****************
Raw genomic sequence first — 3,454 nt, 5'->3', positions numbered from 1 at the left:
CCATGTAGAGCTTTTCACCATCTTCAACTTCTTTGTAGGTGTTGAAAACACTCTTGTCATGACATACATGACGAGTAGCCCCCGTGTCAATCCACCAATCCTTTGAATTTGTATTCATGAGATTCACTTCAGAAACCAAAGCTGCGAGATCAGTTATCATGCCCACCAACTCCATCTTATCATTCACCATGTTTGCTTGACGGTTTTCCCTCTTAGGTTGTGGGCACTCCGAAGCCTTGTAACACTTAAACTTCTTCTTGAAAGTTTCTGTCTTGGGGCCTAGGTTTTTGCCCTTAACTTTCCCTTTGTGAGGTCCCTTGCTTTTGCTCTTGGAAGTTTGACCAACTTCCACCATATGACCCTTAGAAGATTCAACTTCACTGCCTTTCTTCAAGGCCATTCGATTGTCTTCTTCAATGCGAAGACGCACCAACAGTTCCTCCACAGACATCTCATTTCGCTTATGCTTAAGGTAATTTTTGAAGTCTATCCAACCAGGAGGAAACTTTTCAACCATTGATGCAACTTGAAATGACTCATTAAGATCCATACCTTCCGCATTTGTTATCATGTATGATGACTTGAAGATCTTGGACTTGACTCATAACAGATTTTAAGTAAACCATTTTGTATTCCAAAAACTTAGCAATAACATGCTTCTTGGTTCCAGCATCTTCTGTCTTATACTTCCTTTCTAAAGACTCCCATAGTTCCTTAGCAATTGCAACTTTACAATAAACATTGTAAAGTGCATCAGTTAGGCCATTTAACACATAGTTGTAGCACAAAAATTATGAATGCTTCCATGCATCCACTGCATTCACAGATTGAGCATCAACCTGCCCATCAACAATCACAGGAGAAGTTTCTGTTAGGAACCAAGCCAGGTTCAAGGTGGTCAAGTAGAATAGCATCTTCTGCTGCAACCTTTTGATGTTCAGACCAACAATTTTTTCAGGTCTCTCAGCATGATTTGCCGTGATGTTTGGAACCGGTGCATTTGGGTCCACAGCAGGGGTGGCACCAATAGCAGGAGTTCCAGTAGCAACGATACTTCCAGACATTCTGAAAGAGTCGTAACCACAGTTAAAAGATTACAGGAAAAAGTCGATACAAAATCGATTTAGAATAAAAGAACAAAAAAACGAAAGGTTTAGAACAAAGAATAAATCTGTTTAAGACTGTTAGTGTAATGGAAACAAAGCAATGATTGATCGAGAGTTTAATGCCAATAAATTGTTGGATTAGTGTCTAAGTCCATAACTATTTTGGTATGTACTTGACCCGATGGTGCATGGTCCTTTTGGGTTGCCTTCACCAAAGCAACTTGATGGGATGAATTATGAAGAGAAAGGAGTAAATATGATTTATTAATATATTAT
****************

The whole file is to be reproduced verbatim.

Raw genomic sequence first — 3,454 nt, 5'->3', positions numbered from 1 at the left:
CCATGTAGAGCTTTTCACCATCTTCAACTTCTTTGTAGGTGTTGAAAACACTCTTGTCATGACATACATGACGAGTAGCCCCCGTGTCAATCCACCAATCCTTTGAATTTGTATTCATGAGATTCACTTCAGAAACCAAAGCTGCGAGATCAGTTATCATGCCCACCAACTCCATCTTATCATTCACCATGTTTGCTTGACGGTTTTCCCTCTTAGGTTGTGGGCACTCCGAAGCCTTGTAACACTTAAACTTCTTCTTGAAAGTTTCTGTCTTGGGGCCTAGGTTTTTGCCCTTAACTTTCCCTTTGTGAGGTCCCTTGCTTTTGCTCTTGGAAGTTTGACCAACTTCCACCATATGACCCTTAGAAGATTCAACTTCACTGCCTTTCTTCAAGGCCATTCGATTGTCTTCTTCAATGCGAAGACGCACCAACAGTTCCTCCACAGACATCTCATTTCGCTTATGCTTAAGGTAATTTTTGAAGTCTATCCAACCAGGAGGAAACTTTTCAACCATTGATGCAACTTGAAATGACTCATTAAGATCCATACCTTCCGCATTTGTTATCATGTATGATGACTTGAAGATCTTGGACTTGACTCATAACAGATTTTAAGTAAACCATTTTGTATTCCAAAAACTTAGCAATAACATGCTTCTTGGTTCCAGCATCTTCTGTCTTATACTTCCTTTCTAAAGACTCCCATAGTTCCTTAGCAATTGCAACTTTACAATAAACATTGTAAAGTGCATCAGTTAGGCCATTTAACACATAGTTGTAGCACAAAAATTATGAATGCTTCCATGCATCCACTGCATTCACAGATTGAGCATCAACCTGCCCATCAACAATCACAGGAGAAGTTTCTGTTAGGAACCAAGCCAGGTTCAAGGTGGTCAAGTAGAATAGCATCTTCTGCTGCAACCTTTTGATGTTCAGACCAACAATTTTTTCAGGTCTCTCAGCATGATTTGCCGTGATGTTTGGAACCGGTGCATTTGGGTCCACAGCAGGGGTGGCACCAATAGCAGGAGTTCCAGTAGCAACGATACTTCCAGACATTCTGAAAGAGTCGTAACCACAGTTAAAAGATTACAGGAAAAAGTCGATACAAAATCGATTTAGAATAAAAGAACAAAAAAACGAAAGGTTTAGAACAAAGAATAAATCTGTTTAAGACTGTTAGTGTAATGGAAACAAAGCAATGATTGATCGAGAGTTTAATGCCAATAAATTGTTGGATTAGTGTCTAAGTCCATAACTATTTTGGTATGTACTTGACCCGATGGTGCATGGTCCTTTTGGGTTGCCTTCACCAAAGCAACTTGATGGGATGAATTATGAAGAGAAAGGAGTAAATATGATTTATTAATATATTAT